There are a few ramen places I frequent in Portland – Afuri and Marukin are my current favorites. But lately, I’ve been looking more on the west side. The best I’ve found as of this point is Kizuki ramen in Cedar Mill.
If you are meeting people there, they may be confused by the sign – while the restaurant is named Kizuki, the sign above the door says “Kukai”. The host tells me the name changed in 2016 but the sign has never been updated. It is still the same restaurant as the original chain in Tokoyo, which is still called Kukai. There are seven branches in Washington, two in Illinois, one in Indiana and one in Portland.
Kukai is a medium sized restaurant, mostly one large room, with a chef’s counter and a small seating area near the door. The music is rather loud when it’s not very crowded, and their choices are awful; a cornucopia of earworms. Even worse, it repeated on every visit. I decided years ago if I ever heard Bon Jovi’s Living on a Prayer again it would be too soon. It was.
According to Kizuki PR, they are the first in the Japanese ramen industry to roast the bones before boiling them, similar to the French style of making consommé. Seems odd that no one else thought of it before, but okay, that sounds good. How is the broth?
My first trip for dinner was completely forgettable. The ramen came steaming hot with lots of chewy noodles and various accouterments to top it off, but there was a lack of finesse.
I tried the Garlic Tonkotsu, after which everyone I talked to over the rest of the evening stepped back. Labeled as “specialty extra-rich shoyu-flavored pork broth with lots of garlic”, it’s far from subtle, overpowered, devoid of depth, and here it comes off as gimmicky. Though it advertised as available in “limited quantity every day”, it’s has been available on every visit, even shortly before closing. Available or not, I don’t recommend it unless you are fighting a cold ($13.50).
The spicy ramen doesn’t fare much better. Described as “rich pork broth flavored with a housemade blend of chilies, garlic, and spices”, any subtleties are overpowered and you just end up with a bowl of slightly spicy soup ($13). Compared to the spicy Tonkotsu Tantanmen from Afuri which is my benchmark, I was disappointed. Keep in mind, it wasn’t bad and would do in a pinch, but it wasn’t something I would drive for. Less you think the spice overwhelmed any subtlety, no, that wasn’t the case. Frankly, it was boring and could have used more chili paste to give it depth. A warning on the menu for this dish is new to me, “*Consuming spicy foods may cause gastrointestinal irritations”. Are we really this dumb? I foresee a day when the warnings will be longer than the menu.
My impression was much better on subsequent visits when I tried the Shoyu Ramen, “flavored with a slightly sweet soy sauce from Yamaguchi prefecture in Japan”, the Yuzu Shio, “French sea salt, kelp, and Japanese citrus base”, and my favorite, the Tonkotsu Shoyu Ramen, a concentrated pork broth with Yamaguchi soy sauce, topped with black garlic oil. All three have a very rich, almost creamy layered broth, but the citrus in the Yuzu Shio gives a nice, bright lift. The soft boiled egg included in many of the ramens is properly cooked, the runny yolk giving the soup extra body. Thin slices of pork that adorn the side of the bowl are occasionally a bit dry.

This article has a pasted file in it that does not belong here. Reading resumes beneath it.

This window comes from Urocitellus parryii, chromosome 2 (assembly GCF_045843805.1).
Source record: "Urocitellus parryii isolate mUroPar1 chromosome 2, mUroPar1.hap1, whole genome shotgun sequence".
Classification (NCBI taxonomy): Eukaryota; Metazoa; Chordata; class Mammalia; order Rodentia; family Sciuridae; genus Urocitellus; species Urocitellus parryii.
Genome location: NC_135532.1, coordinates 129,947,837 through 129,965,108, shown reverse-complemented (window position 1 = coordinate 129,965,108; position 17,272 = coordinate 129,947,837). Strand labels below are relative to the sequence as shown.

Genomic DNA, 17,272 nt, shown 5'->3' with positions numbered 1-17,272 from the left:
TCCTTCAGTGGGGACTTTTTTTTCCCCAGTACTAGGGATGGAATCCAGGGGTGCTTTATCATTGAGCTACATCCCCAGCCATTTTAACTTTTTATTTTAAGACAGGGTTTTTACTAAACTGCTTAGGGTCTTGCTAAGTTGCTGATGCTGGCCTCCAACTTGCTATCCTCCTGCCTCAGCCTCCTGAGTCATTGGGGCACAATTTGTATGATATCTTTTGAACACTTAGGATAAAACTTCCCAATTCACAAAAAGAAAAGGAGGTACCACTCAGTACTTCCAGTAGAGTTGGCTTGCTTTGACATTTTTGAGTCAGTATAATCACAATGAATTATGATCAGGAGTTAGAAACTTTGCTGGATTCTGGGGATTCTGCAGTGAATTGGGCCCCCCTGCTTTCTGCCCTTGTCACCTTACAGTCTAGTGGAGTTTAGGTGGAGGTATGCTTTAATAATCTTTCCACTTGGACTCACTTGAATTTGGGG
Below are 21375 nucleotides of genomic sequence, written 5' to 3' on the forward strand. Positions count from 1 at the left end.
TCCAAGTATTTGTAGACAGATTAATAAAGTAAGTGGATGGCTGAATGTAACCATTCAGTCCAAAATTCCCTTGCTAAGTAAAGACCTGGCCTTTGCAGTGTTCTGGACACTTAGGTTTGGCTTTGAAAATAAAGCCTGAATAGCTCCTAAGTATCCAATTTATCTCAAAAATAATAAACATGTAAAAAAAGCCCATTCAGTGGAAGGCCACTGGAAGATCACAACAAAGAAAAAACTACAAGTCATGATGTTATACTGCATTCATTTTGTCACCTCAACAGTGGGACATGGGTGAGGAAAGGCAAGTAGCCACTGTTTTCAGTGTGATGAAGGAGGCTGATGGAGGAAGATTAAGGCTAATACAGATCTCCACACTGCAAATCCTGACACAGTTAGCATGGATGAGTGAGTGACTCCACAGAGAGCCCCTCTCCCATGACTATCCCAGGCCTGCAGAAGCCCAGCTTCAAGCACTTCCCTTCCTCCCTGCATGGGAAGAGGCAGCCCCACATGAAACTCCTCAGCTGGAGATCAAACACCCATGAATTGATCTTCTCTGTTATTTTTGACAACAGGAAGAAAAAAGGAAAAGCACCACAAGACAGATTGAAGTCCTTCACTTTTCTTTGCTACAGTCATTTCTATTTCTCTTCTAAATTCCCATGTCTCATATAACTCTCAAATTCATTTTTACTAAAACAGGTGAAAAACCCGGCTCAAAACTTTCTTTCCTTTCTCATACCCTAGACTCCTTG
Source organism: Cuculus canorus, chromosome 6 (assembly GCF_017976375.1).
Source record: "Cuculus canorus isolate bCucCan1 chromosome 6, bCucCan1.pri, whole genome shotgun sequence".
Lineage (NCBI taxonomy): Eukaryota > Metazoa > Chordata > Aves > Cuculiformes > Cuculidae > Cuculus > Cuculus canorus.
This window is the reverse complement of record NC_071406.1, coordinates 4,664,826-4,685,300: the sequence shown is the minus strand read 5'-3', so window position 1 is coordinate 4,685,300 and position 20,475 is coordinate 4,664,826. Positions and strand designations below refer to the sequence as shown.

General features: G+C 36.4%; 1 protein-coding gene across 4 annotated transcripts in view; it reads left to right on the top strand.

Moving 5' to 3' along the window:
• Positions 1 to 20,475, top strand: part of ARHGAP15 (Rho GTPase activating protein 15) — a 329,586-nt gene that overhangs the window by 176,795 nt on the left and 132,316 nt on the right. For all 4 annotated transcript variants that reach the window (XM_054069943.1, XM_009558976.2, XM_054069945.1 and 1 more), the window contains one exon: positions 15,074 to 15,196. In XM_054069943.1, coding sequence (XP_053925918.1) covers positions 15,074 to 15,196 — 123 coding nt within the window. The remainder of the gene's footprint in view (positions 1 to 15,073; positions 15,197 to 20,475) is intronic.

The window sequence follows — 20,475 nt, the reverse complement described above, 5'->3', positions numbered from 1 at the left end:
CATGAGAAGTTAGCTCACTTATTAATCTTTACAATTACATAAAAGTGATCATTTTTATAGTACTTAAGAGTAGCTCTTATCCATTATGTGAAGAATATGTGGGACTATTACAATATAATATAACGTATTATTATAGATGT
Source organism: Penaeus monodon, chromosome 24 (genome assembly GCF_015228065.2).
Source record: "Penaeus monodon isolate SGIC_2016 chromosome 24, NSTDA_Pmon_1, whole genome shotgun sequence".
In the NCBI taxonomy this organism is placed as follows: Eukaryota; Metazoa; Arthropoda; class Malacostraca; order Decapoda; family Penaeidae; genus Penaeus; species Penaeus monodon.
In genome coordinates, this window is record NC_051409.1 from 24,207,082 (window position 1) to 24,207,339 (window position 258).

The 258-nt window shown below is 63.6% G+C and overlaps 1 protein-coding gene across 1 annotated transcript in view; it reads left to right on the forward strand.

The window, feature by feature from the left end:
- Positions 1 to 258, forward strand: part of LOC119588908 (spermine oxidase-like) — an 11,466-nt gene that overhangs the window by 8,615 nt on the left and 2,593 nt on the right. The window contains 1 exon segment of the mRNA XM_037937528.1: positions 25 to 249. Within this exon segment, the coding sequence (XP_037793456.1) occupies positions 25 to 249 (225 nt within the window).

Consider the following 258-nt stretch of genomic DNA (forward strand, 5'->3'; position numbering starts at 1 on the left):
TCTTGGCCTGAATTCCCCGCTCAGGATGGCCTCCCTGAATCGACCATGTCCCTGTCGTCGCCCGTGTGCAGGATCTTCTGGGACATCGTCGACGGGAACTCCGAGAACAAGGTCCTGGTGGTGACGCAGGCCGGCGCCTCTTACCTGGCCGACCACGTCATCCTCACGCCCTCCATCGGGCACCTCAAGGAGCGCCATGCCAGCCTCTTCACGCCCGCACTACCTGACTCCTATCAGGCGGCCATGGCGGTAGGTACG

The Kizuki menu includes 12 types of ramen, including a vegetarian version and the excellent Tsukemen, where you simply get a bowl of broth along with a plate with everything else on the outside to be dipped. If I don’t add the list I’ll get letters, so here you go: Garlic Tonkotsu, Yuzu Shio, Shio, Shoyu, Chicken Rich, Chicken Shoyu, Spicy, Veggie, Miso, Spicy Miso, Hakata Tonkotsu, Tsukemen. Right now seasonal Gekikara Ramen is available with a blend of habanero chilies, Thai chili, garlic and spices. Something tells me it might be the cure for the common cold. Prices for all the ramen choices range from $9 to $14 a bowl.
Extras abound – nori, tofu, parch chashu, fish cake, half-boiled eggs, chicken chashu, bean sprouts, pork belly and more – most are $1.50. Extra noodles available for $2 if you run out and still have broth. Thin, wavy and flat noodles are available, and you can switch to kelp noodles if you have carbohydrate aversion. Low-sodium versions of broth are offered – I suggest that option as the others can be mouth-burningly salty, and the low salt version is just fine.
I haven’t tried many of the non-ramen items on the menu, but the chicken karaage was average, a bit over breaded but moist, with a forgettable spicy mayo dipping sauce and a squeeze of lemon ($6.50). The same is true with the Gyoza – just fine but nothing special ($5.50). I’ll stick to the ramen.
Service has been good at every visit. The staff knows the menu, is happy to make suggestions and keeps in touch. If you are in the Hillsboro/Beaverton area and are looking for a ramen fix Kizuki has many satisfying options.
- Kizuki Ramen
- Consistency: 75%. Something was off the first visit and none of the ramens were very good.
- Rating: B+ depending on what you order.
- 11830 NW Cedar Falls Dr #128, Portland, OR. 97229 Map
Kizuki is popular so expect a wait unless you get there early – you can visit nearby stores and they will text you when your table is ready. You won’t be seated until your entire party arrives.